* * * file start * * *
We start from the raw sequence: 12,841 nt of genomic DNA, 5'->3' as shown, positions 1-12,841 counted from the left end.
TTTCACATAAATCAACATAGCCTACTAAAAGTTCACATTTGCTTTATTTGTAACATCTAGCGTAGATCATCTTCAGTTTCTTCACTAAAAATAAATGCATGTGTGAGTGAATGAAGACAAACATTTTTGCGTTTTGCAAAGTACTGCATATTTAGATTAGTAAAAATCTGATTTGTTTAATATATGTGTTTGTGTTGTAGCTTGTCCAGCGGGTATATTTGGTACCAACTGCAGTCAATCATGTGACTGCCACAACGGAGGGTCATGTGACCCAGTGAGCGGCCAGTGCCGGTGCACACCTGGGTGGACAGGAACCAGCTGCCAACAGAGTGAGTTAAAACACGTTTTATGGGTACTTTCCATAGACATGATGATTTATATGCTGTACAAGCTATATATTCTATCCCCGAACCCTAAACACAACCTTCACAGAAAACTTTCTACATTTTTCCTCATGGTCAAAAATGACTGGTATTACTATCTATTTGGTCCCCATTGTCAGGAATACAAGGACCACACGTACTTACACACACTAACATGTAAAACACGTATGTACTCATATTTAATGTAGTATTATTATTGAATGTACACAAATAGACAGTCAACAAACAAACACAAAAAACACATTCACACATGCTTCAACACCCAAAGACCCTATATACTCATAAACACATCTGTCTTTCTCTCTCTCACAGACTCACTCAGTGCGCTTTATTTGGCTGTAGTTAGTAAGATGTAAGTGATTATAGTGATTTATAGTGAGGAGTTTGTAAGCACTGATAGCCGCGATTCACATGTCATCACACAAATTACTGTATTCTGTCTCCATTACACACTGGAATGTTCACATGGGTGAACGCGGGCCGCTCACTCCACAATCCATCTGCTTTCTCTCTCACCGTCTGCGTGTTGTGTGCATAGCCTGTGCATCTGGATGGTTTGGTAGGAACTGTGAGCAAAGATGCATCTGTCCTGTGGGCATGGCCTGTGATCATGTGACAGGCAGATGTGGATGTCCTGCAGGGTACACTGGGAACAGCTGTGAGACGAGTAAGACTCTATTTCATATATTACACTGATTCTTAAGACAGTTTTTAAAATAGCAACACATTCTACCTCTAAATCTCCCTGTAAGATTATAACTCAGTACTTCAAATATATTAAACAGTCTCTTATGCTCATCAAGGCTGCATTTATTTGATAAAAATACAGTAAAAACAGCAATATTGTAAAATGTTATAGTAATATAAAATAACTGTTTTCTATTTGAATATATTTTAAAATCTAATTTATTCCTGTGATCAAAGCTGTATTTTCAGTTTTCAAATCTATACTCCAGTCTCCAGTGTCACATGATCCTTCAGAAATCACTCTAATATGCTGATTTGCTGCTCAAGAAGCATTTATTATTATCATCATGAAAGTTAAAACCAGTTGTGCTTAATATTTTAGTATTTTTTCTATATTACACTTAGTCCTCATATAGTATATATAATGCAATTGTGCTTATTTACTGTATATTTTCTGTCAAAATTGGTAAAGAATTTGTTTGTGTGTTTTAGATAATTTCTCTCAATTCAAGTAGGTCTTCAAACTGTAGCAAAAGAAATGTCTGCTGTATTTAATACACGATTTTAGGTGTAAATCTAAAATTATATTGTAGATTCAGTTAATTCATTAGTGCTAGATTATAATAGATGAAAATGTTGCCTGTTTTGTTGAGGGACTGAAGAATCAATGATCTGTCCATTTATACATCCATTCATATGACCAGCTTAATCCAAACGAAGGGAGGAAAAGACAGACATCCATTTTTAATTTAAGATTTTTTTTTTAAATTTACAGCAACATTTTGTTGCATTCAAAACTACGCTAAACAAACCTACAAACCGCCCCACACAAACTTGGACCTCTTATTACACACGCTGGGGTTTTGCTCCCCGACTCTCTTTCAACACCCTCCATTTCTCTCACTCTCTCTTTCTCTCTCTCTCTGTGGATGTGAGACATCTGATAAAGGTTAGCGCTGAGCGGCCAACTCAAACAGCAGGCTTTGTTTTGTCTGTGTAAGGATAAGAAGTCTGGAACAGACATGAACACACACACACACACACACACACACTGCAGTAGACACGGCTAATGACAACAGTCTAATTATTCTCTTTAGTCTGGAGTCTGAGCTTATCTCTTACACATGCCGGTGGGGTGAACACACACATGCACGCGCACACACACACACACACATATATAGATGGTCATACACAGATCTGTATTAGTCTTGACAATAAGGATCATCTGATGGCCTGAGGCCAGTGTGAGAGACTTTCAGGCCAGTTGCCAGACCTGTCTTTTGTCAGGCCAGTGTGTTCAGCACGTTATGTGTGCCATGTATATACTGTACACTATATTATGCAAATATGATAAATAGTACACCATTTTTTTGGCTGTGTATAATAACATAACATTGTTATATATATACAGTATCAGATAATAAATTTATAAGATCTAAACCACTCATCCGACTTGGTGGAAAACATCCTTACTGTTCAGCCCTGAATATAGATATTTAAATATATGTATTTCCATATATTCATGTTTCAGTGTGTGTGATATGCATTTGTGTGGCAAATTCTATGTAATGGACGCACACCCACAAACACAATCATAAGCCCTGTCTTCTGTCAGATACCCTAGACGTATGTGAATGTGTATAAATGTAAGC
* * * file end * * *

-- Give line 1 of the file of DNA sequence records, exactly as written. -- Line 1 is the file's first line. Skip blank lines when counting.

We start from the raw sequence: 12,841 nt of genomic DNA, 5'->3' as shown, positions 1-12,841 counted from the left end.